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November 21, 2013 / carlispina

Learn (or Teach) a New Skill with Curious

Curious logoWith the increased ease with which anyone can create and upload videos to the internet, there has been a rapid increase in the availability of video tutorials on a wide range of topics. If you go to YouTube, you can find tutorials on all sorts of skills from cooking to computer coding. But, Curious is a new platform that aims to offer new ways for teachers to share and monetize these lessons.

The platform offers video lessons on a huge number of topics from languages to computer programming to sports and dancing. When the platform first debuted, Curious provided support for each and every one of their teachers, but now they have opened the platform to anyone who wishes to use it. While this may mean that the quality of lessons will decline, they continue to offer teachers the options to become “Curious certified,” a process that requires that the teacher submit an example of an existing tutorial and some information about their experience. Lessons and courses by these teachers bear a special seal to allow users to select these specific lessons if they prefer. The platform itself allows teachers to create lessons, group them into courses and integrate quizzes, attachments and a discussion feature into their videos. Teachers have the option to offer courses for free or charge for them either on a lesson-by-lesson basis or as a bundled course. Teachers who opt to sell their lessons keep 70% of the revenue generated by their work with the rest going to Curious. Curious also allows teachers to sell other products, such as books associated with their lessons, which the company’s leadership believes will lead teachers to offer lessons for free.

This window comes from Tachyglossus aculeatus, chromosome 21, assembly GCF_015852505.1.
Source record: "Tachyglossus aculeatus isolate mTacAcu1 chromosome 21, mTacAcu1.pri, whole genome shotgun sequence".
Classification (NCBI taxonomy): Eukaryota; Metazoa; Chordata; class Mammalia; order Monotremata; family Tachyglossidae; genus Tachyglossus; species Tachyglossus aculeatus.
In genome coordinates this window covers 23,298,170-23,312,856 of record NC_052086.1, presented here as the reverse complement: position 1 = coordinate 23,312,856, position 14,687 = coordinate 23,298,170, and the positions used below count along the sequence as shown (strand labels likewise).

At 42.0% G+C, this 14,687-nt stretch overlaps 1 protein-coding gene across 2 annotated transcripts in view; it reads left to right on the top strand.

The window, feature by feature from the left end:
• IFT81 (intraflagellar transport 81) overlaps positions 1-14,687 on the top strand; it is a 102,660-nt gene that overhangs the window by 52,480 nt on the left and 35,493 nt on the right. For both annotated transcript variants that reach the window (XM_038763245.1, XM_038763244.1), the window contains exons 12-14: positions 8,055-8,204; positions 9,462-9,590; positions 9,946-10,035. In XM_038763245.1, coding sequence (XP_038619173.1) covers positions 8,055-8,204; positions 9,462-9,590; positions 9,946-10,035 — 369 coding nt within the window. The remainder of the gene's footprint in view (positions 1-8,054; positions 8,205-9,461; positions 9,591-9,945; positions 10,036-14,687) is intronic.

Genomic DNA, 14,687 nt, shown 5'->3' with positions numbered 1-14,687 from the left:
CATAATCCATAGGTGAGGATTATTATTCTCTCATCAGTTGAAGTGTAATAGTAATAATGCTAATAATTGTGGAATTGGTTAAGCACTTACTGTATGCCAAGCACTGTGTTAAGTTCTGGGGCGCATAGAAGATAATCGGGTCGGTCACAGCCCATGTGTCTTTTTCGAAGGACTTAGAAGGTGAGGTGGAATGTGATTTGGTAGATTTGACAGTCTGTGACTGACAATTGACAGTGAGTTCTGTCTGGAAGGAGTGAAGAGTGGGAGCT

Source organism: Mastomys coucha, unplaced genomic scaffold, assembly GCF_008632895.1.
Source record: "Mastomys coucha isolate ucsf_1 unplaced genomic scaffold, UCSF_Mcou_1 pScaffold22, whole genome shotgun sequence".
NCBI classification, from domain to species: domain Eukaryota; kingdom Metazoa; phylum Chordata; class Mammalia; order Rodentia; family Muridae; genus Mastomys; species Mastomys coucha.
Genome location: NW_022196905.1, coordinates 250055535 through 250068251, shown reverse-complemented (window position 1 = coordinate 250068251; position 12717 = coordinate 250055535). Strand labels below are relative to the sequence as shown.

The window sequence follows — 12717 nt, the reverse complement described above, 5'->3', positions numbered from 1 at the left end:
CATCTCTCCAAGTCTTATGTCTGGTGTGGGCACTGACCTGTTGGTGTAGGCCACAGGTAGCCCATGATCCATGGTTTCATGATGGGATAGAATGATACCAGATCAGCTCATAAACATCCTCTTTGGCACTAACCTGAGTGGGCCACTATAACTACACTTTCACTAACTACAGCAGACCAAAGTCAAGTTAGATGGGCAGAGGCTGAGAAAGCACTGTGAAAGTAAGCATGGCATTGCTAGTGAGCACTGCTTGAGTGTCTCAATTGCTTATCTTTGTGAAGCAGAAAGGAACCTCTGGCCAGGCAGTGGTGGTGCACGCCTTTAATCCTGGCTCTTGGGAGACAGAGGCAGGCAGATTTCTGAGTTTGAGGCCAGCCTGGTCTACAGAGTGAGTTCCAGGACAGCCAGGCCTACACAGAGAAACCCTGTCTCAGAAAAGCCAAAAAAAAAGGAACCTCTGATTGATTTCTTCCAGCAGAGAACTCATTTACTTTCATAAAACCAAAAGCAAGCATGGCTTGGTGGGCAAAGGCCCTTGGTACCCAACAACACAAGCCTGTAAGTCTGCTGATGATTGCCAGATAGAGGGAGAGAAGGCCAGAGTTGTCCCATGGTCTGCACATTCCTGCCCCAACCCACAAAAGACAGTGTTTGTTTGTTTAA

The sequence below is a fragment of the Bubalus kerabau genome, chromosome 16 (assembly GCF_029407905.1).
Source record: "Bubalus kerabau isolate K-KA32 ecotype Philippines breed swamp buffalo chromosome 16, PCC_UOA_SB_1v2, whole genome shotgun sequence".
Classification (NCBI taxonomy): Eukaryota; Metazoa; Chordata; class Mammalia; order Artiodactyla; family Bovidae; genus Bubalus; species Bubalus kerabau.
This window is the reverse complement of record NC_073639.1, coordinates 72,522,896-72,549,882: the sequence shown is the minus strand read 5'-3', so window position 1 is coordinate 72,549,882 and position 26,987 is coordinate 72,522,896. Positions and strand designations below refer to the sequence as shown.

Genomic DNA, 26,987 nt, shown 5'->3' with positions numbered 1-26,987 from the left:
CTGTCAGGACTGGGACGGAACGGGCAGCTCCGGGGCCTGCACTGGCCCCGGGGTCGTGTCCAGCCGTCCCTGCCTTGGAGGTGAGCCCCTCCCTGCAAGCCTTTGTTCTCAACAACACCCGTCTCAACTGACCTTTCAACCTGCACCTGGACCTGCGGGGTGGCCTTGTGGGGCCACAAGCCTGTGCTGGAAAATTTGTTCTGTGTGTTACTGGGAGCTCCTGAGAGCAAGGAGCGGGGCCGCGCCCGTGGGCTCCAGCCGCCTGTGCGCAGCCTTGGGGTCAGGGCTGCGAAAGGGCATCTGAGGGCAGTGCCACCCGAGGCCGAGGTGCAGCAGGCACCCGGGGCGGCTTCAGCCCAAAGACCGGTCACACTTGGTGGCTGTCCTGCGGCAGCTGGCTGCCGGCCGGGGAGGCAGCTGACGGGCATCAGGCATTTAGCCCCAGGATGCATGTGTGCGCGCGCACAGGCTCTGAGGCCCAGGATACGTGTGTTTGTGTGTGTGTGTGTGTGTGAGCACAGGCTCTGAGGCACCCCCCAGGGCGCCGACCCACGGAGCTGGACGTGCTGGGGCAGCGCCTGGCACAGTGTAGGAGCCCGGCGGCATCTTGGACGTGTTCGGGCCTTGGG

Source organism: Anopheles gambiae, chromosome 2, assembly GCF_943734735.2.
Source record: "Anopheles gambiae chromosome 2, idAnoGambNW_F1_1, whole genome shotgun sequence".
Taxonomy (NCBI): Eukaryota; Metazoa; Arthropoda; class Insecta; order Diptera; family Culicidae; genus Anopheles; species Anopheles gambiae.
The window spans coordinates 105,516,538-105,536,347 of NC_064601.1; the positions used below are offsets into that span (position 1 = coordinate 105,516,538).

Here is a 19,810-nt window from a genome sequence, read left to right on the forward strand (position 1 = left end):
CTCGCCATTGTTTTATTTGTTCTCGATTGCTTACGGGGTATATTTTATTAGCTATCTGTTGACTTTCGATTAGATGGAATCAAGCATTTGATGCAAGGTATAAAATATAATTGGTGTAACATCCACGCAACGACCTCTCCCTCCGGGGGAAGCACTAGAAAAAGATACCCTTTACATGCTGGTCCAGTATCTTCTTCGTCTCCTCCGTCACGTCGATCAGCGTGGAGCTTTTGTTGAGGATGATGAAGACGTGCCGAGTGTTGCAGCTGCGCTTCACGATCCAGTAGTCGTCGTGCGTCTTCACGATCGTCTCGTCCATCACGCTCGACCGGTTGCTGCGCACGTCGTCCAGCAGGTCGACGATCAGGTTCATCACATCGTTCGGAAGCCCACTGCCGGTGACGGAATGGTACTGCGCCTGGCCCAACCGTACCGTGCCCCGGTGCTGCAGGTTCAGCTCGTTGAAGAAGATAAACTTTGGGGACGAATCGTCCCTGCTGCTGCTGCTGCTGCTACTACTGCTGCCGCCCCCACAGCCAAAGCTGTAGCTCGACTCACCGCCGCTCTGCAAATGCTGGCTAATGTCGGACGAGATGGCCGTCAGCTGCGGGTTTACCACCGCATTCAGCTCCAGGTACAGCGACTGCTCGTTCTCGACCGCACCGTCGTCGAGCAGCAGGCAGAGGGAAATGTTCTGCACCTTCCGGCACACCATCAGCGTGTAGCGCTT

From the student’s point of view, the site, and its related iOS app, offer a very usable and attractive experience. Users can view random courses via a spinner at the top of the page or they can navigate by the topic that they want to learn about. There is also a staff recommendations section where Curious can point more attention to courses that they have evaluated. While watching lessons, students have the option to post comments or ask questions of the professor. Once a student starts a course, it will appear in an “Enrolled Courses” section of the webpage while logged in. When you open an account, you are given 20 “coins”, which can be used to pay for lessons during your trial period. Since most lessons cost a single coin (which is equal to $1), this translates to approximately 20 lessons. You can also view an unlimited number of free lessons, though you will be prompted to create an account after just a few minutes of your first lesson.

Overall, Curious seems like an interesting service, though it is not clear that all lessons will be of a higher quality than those that can be found for free online. As more teachers opt to offer free lessons, its value might increase. Also, it is an interesting option for those who wish to use the platform, and the free advertising that can come with it, to offer and profit from lessons on virtually any topic.

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